In May 1922 it was stated that the Lamb Inn, Abertillery had won the Challenge Cup and gold medals in connection with the Webb’s Western Valley Quoits League two years in succession. In season 1921-1922 they had won all their games, sixteen in total. Some of the team members during the 1920’s were as follows – Mr R. Giles; Mr S. Edwards; Mr S. Pratten; Mr H. Tovey; Mr B. Barnes; Mr W. Thorne; Mr W. Smith; Mr G. Summers; Mr T. Davies; Mr T. Dean; Mr E. Britton; Mr J. Slater; Mr F. Mason; Mr W. Swansbury; Mr L. Edwards; Mr J. Warren; Mr R. Randle and Mr E. Martin:

Mr Reuben William Leyshon.
In January 1924 Mr Reuben William Leyshon was landlord of the Lamb Inn, Abertillery.

Mr Thomas A. Lewis.
In 1948 Mr Thomas A. Lewis ex-landlord of the Tredegar Arms, Tredegar took over the licence of the Lamb Inn, Abertillery.

Mr Horace Lewis.
In 1951 Mr Horace Lewis was the landlord of the Lamb Inn, Abertillery. Upon the death of Mr G. R. Winstone of the Prince of Wales Hotel, his wife Mrs Ivy Winstone transferred the licence there to Mr Horace Lewis and Mr Lewis left the Lamb Inn. Before he left the Lamb Inn Mr Lewis transferred the licence of the Lamb Inn to Mr W. T. Morgan.

Mr W. T. Morgan.
In March 1951 Mr W. T. Morgan was licensee at the Lamb Inn, Abertillery.

Mr and Mrs James and Dolly Kendall.
In 1953 Mr James Kendall and Mrs Dolly Kendall were licensees at the Lamb Inn.

Webb’s Quiz League.
Throughout 1962 the Lamb Inn, Abertillery featured in the Webb’s Quiz League along with the following teams – The Victoria Hotel, The Bush Hotel, The Park Hotel, The Royal Exchange, The Commercial Hotel, Prince of Wales Hotel, The Clyn Mawr Hotel, The South Wales Inn, The Royal Oak Hotel, The Llanhilleth Hotel, The Railway Inn, The Mitre Inn and the Pentwyn Inn, Trinant.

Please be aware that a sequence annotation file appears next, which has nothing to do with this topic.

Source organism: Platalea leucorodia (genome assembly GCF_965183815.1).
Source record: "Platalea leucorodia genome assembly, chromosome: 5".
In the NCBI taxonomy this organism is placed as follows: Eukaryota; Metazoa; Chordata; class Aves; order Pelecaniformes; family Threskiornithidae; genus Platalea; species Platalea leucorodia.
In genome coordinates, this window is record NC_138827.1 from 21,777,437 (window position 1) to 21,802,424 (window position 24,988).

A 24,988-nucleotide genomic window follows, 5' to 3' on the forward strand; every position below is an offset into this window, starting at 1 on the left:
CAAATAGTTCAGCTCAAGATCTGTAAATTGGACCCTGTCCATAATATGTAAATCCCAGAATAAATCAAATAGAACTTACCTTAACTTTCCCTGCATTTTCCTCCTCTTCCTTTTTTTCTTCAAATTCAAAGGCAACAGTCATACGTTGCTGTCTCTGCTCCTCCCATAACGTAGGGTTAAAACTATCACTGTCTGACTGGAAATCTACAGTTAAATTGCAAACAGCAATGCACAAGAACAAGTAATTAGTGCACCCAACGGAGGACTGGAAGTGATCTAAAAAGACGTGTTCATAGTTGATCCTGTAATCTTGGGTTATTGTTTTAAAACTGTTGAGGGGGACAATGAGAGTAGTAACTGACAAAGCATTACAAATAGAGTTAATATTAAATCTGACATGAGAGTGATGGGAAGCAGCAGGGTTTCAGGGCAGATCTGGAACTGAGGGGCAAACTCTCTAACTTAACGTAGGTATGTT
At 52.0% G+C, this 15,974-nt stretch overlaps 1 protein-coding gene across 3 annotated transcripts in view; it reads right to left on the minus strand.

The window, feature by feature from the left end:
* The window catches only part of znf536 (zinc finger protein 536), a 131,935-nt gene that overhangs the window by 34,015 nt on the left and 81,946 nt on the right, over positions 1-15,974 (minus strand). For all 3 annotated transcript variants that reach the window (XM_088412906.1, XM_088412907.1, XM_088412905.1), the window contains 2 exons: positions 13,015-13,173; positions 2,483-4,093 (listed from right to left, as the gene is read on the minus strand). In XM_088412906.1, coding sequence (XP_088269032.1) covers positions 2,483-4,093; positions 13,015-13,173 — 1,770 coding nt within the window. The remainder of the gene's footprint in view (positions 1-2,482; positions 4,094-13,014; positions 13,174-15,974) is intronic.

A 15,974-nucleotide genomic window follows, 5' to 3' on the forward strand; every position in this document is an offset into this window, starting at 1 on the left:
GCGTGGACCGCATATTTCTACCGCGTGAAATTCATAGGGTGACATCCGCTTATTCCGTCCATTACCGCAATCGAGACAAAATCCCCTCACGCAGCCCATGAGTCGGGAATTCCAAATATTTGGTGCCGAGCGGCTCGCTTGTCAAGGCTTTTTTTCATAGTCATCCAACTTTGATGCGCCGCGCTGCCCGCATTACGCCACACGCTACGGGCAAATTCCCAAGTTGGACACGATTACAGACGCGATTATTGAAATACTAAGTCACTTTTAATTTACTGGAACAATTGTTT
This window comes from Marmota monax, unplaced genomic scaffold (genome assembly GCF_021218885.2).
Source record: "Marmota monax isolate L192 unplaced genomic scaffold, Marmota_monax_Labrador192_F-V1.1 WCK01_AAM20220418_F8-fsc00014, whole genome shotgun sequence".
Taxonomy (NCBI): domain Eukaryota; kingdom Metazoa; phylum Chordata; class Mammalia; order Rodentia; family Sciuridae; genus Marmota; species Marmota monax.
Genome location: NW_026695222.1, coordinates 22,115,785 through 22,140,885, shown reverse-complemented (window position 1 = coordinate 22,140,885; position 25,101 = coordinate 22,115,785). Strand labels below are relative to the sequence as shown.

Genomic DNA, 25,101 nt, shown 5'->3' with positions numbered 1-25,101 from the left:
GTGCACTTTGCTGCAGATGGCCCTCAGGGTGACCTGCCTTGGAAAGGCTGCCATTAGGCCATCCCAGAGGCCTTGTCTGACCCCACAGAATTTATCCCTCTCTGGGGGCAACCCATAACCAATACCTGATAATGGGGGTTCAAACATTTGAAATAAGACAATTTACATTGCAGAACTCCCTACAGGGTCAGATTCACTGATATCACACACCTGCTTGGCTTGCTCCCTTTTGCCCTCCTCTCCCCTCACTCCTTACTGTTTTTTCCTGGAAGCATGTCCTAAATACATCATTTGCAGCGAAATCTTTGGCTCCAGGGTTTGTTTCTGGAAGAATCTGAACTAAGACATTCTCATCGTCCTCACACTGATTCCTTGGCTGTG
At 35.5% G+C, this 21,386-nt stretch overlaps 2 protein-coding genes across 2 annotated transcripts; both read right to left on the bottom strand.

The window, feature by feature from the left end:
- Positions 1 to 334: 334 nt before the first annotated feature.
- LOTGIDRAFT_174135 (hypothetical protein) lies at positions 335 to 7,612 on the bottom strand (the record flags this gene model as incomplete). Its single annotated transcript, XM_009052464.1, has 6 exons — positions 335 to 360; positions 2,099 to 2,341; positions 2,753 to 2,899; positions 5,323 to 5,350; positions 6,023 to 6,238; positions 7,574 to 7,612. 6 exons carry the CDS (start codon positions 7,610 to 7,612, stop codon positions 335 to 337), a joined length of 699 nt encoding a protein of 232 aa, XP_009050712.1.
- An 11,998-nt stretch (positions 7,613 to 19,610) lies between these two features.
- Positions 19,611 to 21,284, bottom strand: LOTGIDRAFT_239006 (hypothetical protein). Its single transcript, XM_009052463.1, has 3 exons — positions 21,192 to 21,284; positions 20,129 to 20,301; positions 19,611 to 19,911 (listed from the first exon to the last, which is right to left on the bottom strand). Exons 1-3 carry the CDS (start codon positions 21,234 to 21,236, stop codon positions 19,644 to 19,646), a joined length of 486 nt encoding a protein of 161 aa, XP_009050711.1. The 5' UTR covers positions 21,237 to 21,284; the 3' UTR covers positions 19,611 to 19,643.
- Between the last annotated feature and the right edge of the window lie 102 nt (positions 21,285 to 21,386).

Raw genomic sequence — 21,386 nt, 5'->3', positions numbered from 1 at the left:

The Closure of the Lamb Inn, Abertillery.
The Lamb Inn, Abertillery closed on Wednesday 29th March 1967. Mr and Mrs James Kendall were the last landlord and landlady at the Lamb Inn. During the mid to late 1960’s the three public houses – The Lamb Inn, Colliers Arms and the Prince of Wales all closed their doors for the last time.

The information on the later landlords and landladies was kindly supplied courtesy of Mr Bryan Boots.

The Later Years.
On Friday 4th August 1967 the South Wales Gazette reported on the re-housing of 43 residents of Royal Oak Terrace, Llanhilleth over fears of safety after their homes were condemned as unsafe by council officials. The Abertillery Council gave temporary accommodation to Mr and Mrs Wyndham Davies and their son Richard at the old Lamb Inn, Abertillery. It was reported the council took the decision to re-home them in the building after the brewery had closed the inn a few weeks previously.

Powell’s Carpets.
Later the building was taken over and used as a carpet sales and showroom Powell’s Carpets and still trading as such today.